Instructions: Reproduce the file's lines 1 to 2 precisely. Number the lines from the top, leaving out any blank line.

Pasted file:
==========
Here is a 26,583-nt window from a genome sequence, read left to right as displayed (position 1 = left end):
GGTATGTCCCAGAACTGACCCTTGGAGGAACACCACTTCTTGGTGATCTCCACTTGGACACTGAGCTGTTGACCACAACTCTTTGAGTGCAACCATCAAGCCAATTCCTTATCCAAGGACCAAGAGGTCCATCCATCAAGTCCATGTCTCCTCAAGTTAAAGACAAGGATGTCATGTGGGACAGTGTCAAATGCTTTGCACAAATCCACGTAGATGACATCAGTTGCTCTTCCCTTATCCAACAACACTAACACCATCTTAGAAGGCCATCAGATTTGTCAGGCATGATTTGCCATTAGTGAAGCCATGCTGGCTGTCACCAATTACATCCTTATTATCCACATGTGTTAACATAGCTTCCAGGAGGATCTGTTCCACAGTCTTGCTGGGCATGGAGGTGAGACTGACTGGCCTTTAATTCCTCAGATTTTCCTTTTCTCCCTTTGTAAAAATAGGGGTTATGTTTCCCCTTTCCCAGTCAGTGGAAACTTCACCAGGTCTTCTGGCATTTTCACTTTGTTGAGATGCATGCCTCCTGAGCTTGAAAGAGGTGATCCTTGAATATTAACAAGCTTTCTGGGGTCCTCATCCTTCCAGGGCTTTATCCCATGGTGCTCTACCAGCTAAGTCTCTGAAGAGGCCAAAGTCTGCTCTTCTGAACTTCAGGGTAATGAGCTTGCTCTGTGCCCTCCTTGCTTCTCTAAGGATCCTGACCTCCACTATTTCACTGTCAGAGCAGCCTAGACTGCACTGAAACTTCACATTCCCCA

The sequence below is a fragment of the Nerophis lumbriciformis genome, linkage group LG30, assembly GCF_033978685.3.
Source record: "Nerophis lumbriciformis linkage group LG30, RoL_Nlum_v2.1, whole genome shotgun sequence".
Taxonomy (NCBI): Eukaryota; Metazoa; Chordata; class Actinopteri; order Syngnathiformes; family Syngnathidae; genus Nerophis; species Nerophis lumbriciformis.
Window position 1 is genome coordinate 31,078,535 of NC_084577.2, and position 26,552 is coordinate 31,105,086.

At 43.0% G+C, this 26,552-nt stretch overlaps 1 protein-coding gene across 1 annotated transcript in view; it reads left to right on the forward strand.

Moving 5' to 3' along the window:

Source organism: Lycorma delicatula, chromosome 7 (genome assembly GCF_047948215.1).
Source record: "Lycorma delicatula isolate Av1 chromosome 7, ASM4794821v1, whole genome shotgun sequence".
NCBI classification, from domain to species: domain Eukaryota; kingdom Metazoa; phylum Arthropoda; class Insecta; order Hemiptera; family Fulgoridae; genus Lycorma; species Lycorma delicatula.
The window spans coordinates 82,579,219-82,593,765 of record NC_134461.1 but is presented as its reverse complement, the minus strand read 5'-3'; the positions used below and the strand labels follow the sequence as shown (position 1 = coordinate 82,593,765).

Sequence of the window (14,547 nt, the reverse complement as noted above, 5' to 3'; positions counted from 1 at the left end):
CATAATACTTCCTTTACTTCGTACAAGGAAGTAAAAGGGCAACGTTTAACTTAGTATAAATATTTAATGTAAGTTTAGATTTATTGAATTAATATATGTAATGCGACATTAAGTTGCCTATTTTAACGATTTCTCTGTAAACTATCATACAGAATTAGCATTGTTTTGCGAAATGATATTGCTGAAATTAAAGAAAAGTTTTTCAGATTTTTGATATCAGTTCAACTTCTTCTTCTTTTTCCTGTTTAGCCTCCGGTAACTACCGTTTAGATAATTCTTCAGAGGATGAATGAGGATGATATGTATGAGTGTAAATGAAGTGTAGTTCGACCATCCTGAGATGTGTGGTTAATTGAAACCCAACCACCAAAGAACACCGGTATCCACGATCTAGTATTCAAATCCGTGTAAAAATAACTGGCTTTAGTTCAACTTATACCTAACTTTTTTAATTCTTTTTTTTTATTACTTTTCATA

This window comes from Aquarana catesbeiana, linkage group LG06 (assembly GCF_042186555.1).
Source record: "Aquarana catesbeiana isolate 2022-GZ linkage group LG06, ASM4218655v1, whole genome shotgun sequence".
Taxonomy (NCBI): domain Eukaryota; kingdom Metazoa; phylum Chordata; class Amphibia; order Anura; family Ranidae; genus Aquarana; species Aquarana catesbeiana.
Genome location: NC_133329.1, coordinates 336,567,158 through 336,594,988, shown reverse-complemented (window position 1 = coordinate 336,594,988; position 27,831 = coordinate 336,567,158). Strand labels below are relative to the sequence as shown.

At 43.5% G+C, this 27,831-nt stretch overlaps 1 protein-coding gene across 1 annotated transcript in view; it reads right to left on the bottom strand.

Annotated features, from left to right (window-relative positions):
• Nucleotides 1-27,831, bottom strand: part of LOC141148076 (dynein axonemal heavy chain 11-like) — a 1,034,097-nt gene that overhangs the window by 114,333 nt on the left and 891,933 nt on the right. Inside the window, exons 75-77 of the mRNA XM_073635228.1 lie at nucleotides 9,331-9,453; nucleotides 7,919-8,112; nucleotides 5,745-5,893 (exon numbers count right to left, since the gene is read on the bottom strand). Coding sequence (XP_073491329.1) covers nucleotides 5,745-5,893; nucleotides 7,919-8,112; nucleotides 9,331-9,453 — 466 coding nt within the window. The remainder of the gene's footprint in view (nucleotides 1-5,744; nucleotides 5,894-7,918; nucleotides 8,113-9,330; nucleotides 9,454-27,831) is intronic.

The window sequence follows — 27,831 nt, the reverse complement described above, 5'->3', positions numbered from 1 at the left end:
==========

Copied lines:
Here is a 26,583-nt window from a genome sequence, read left to right as displayed (position 1 = left end):
GGTATGTCCCAGAACTGACCCTTGGAGGAACACCACTTCTTGGTGATCTCCACTTGGACACTGAGCTGTTGACCACAACTCTTTGAGTGCAACCATCAAGCCAATTCCTTATCCAAGGACCAAGAGGTCCATCCATCAAGTCCATGTCTCCTCAAGTTAAAGACAAGGATGTCATGTGGGACAGTGTCAAATGCTTTGCACAAATCCACGTAGATGACATCAGTTGCTCTTCCCTTATCCAACAACACTAACACCATCTTAGAAGGCCATCAGATTTGTCAGGCATGATTTGCCATTAGTGAAGCCATGCTGGCTGTCACCAATTACATCCTTATTATCCACATGTGTTAACATAGCTTCCAGGAGGATCTGTTCCACAGTCTTGCTGGGCATGGAGGTGAGACTGACTGGCCTTTAATTCCTCAGATTTTCCTTTTCTCCCTTTGTAAAAATAGGGGTTATGTTTCCCCTTTCCCAGTCAGTGGAAACTTCACCAGGTCTTCTGGCATTTTCACTTTGTTGAGATGCATGCCTCCTGAGCTTGAAAGAGGTGATCCTTGAATATTAACAAGCTTTCTGGGGTCCTCATCCTTCCAGGGCTTTATCCCATGGTGCTCTACCAGCTAAGTCTCTGAAGAGGCCAAAGTCTGCTCTTCTGAACTTCAGGGTAATGAGCTTGCTCTGTGCCCTCCTTGCTTCTCTAAGGATCCTGACCTCCACTATTTCACTGTCAGAGCAGCCTAGACTGCACTGAAACTTCACATTCCCCA